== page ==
Lynch’s idea was to ask people to simply and quickly draw, from memory, a map of their city. What they produced was usually very different from the literal, topographic map, but Lynch figured that it told us more about the city and how to interpret it, than any ordnance survey could.
If Dubliners were asked to produce their own mental map (and this is a popular exercise in the DIT and UCD architecture and planning schools) it could look remarkably similar to the Dublin Greenways map.
Nearly always the first things to get drawn are the Liffey and the Dublin Bay outlines. While many sketch the Phoenix Park next, the Royal and Grand canals are seldom far behind. If pushed a little, they could easily add the Dodder, Tolka, and Santry Rivers.
The Dublin Greenway network is the natural geographic image of the city no less.
Perhaps only the Atlanta Beltline is comparable in ambition and scope. The beltline is a transformative and regenerative idea for a community park encircling Atlanta City. It originated as a student project idea and was driven to fruition, successively, by mayors Shirley Franklin and Kasim Reed.
But the Dublin Greenways will only be a success if seen as a multi-faceted community resource, more than about transport. Greenways are about health, biodiversity, nature, social interaction (connecting communities and creating employment), culture, and heritage.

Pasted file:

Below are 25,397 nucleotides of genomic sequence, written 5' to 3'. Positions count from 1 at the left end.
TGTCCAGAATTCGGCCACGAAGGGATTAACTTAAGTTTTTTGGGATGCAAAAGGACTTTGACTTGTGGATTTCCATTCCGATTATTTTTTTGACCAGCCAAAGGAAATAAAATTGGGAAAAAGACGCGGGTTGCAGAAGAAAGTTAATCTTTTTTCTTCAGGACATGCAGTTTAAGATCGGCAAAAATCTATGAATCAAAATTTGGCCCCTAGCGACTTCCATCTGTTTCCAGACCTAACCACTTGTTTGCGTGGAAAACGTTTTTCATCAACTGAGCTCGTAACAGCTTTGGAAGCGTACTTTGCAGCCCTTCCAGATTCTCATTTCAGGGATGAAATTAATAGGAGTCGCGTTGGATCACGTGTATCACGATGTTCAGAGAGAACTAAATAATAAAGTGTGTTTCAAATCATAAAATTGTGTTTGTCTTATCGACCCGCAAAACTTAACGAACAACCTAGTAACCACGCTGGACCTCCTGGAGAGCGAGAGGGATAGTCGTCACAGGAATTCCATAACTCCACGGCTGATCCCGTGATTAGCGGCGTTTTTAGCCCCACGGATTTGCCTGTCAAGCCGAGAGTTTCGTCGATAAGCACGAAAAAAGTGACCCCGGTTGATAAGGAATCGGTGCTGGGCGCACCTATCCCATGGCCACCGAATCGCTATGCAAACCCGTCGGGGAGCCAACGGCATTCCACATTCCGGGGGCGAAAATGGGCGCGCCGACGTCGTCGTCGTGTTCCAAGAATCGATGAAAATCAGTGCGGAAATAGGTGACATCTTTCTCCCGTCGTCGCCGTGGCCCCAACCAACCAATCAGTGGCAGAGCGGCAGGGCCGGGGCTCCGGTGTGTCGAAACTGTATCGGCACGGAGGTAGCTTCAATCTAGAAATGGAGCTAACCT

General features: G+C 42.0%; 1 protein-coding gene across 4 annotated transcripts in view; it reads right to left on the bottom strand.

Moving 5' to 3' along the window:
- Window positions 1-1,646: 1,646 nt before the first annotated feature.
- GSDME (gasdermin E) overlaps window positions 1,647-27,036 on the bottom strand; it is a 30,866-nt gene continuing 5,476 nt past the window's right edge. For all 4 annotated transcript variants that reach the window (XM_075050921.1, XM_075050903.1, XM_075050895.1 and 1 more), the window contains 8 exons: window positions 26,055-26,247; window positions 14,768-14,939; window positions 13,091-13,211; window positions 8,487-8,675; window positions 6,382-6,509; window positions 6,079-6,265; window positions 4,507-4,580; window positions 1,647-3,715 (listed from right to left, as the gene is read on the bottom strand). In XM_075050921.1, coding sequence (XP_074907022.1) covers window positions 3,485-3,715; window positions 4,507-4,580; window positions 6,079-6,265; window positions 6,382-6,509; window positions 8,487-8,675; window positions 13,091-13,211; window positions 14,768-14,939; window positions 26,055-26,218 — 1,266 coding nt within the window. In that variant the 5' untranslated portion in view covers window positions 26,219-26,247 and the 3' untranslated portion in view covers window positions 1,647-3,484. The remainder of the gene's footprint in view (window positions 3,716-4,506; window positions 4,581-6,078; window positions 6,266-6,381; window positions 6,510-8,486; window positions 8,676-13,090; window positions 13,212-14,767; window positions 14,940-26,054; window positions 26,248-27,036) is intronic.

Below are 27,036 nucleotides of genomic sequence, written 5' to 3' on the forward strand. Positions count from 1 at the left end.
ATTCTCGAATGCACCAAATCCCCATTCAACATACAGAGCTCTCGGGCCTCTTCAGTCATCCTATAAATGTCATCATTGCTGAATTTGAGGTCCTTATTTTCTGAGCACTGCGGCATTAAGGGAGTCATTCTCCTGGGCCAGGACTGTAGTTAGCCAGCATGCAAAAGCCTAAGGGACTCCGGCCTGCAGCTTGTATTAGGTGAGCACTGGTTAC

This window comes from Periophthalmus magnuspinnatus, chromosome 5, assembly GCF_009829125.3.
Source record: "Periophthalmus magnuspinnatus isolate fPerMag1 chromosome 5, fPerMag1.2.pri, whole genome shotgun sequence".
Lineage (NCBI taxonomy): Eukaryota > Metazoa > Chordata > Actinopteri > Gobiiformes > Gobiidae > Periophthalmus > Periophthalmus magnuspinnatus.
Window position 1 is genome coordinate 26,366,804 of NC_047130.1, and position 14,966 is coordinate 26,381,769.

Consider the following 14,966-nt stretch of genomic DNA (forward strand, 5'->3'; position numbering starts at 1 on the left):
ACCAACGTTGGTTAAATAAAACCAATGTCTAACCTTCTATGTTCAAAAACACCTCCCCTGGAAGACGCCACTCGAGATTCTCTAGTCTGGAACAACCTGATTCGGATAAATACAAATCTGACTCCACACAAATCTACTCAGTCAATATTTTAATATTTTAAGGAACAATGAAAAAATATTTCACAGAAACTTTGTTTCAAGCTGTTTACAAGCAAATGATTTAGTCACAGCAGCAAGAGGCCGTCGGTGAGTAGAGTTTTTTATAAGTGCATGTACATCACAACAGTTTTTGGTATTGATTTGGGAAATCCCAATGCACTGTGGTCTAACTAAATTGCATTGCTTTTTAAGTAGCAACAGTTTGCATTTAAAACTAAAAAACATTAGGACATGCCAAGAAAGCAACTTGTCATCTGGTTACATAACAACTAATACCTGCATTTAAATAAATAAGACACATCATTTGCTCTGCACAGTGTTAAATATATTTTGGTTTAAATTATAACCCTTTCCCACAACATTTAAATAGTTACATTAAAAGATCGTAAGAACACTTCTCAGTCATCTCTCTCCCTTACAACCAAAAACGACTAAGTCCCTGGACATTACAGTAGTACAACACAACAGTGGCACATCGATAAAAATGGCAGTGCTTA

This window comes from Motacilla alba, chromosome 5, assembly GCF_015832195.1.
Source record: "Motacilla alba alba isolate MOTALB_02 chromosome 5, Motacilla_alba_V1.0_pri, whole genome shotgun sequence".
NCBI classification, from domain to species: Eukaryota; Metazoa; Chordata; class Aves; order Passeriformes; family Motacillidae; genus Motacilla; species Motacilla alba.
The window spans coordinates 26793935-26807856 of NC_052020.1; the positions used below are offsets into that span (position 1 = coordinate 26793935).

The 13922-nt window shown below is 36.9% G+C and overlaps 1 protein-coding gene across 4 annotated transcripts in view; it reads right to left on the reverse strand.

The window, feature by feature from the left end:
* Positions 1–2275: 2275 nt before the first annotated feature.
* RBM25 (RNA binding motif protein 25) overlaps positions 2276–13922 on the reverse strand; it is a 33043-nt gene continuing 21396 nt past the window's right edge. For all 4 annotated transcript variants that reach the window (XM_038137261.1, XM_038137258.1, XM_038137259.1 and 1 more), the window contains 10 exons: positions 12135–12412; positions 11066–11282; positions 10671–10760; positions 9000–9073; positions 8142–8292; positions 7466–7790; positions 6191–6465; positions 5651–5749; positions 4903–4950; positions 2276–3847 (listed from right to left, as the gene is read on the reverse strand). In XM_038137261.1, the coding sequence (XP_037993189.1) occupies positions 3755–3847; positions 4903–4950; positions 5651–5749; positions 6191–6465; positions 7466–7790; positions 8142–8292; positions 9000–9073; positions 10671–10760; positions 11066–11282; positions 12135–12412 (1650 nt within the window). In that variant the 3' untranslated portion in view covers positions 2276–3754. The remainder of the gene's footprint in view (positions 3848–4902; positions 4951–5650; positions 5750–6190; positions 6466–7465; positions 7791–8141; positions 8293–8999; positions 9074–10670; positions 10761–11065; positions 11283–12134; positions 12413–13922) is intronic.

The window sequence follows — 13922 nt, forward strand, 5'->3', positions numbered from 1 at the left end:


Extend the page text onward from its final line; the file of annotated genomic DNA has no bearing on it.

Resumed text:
Unfortunately, our Department for Transport, Tourism and Sport appears to see things slightly differently. A recent consultation document on the development of greenways emphasises the economic, tourist potential of greenways and is really about rural economic development.
Nothing wrong with that in the least. But in the department’s document, Dublin is categorised and dealt with under “Other issues”. This is even while their own Economic and Financial Evaluation Unit has estimated that the cost to the whole economy of congestion in Dublin will rise to €2 billion by 2033.
All of the Dublin Greenway routes are either offline or themselves active traffic-management devices. They would be a good place to start addressing those congestion costs.
Eamon Ryan thinks that the way to deliver his visionary concept may be through the setting up of a Greenways Project Office, or some kind of dedicated entity.
The success of one urban greenway project on this island, the Connswater Community Greenway in East Belfast, suggests that this might indeed be the way to go.
In a part of the city where police once advised people not to go, now tourists arrive, eager to see its new C.S. Lewis sculpture trail or to go “down in the Hollow”, where Van the Man met his Brown-eyed Girl.
The Connswater Greenway, now completed, links neighbourhoods and provides an amazing community resource. It was delivered by a Trust and Oversight Group of community, council and government representatives and was properly financed by the UK government.
Dublin Greenways is well worthy of investment. It is vital that the right approach to delivering it is found.
It is a chance for Dubliners to rediscover their city, and, once discovered, find that it can be both a healthy city and a public city.